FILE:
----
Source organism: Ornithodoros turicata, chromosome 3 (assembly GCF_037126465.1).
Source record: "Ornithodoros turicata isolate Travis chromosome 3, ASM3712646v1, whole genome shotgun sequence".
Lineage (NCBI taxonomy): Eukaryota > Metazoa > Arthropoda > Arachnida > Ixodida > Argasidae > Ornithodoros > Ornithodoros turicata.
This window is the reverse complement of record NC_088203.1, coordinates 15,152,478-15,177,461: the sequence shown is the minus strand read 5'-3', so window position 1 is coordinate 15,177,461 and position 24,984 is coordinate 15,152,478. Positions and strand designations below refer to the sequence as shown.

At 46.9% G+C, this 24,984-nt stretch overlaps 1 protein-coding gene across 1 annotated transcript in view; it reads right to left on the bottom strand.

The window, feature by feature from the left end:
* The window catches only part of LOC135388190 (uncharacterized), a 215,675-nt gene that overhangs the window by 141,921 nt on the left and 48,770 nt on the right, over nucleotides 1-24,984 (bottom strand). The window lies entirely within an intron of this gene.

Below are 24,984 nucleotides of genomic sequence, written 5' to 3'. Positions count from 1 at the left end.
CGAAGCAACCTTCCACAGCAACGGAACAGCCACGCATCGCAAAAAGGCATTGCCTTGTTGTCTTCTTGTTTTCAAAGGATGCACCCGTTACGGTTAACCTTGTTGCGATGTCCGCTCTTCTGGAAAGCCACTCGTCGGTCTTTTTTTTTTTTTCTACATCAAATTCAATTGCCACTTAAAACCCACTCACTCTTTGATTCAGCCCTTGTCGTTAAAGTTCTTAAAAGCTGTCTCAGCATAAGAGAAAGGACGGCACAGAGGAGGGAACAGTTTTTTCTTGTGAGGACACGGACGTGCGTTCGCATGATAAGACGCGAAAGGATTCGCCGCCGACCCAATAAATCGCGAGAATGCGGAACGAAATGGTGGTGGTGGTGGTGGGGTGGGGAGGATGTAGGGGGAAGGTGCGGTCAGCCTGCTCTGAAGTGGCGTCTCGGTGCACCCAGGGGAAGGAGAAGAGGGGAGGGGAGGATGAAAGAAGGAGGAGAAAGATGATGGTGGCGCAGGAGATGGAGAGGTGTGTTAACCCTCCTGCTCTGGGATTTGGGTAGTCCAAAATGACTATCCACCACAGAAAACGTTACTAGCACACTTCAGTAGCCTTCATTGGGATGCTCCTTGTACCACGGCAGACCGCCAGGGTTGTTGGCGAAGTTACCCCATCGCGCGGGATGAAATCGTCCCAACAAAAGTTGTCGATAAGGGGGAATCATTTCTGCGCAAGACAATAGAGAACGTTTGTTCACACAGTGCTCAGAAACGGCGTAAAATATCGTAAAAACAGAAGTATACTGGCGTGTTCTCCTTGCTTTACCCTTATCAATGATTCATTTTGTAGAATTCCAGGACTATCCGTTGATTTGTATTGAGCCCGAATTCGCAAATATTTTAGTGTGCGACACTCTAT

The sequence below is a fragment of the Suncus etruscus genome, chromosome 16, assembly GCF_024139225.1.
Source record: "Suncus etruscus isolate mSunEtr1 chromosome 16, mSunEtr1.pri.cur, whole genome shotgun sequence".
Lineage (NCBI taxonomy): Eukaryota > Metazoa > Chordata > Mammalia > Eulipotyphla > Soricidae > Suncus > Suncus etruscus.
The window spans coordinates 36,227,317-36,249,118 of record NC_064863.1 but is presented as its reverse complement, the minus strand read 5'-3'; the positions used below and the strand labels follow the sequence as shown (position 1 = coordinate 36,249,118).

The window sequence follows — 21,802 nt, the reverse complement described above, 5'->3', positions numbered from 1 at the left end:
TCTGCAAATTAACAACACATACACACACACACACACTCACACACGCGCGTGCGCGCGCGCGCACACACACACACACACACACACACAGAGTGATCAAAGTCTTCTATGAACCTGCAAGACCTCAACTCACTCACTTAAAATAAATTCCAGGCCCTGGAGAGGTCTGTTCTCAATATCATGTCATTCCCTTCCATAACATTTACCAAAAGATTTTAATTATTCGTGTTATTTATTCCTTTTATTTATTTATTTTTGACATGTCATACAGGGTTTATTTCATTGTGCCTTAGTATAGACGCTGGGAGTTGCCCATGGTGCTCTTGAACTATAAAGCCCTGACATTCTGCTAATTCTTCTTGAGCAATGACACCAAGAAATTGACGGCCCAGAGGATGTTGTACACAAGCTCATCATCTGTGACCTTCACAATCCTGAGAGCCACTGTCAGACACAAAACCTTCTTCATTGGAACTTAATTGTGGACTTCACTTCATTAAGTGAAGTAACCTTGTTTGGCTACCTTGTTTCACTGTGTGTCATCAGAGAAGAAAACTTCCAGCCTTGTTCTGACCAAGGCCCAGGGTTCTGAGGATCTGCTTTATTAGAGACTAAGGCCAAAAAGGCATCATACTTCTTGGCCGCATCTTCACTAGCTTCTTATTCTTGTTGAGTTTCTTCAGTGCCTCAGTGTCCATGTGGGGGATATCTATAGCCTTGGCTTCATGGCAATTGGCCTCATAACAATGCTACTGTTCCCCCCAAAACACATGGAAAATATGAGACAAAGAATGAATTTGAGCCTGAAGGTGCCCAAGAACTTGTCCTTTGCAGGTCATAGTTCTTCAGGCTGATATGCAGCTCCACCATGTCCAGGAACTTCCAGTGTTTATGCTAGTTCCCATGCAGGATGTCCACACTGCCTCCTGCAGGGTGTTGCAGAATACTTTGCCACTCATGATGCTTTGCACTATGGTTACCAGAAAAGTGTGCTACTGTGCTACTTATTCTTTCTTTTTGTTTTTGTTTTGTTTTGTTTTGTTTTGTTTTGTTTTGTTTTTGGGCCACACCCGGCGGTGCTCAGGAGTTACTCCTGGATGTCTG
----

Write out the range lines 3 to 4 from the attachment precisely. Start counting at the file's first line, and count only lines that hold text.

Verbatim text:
Lineage (NCBI taxonomy): Eukaryota > Metazoa > Arthropoda > Arachnida > Ixodida > Argasidae > Ornithodoros > Ornithodoros turicata.
This window is the reverse complement of record NC_088203.1, coordinates 15,152,478-15,177,461: the sequence shown is the minus strand read 5'-3', so window position 1 is coordinate 15,177,461 and position 24,984 is coordinate 15,152,478. Positions and strand designations below refer to the sequence as shown.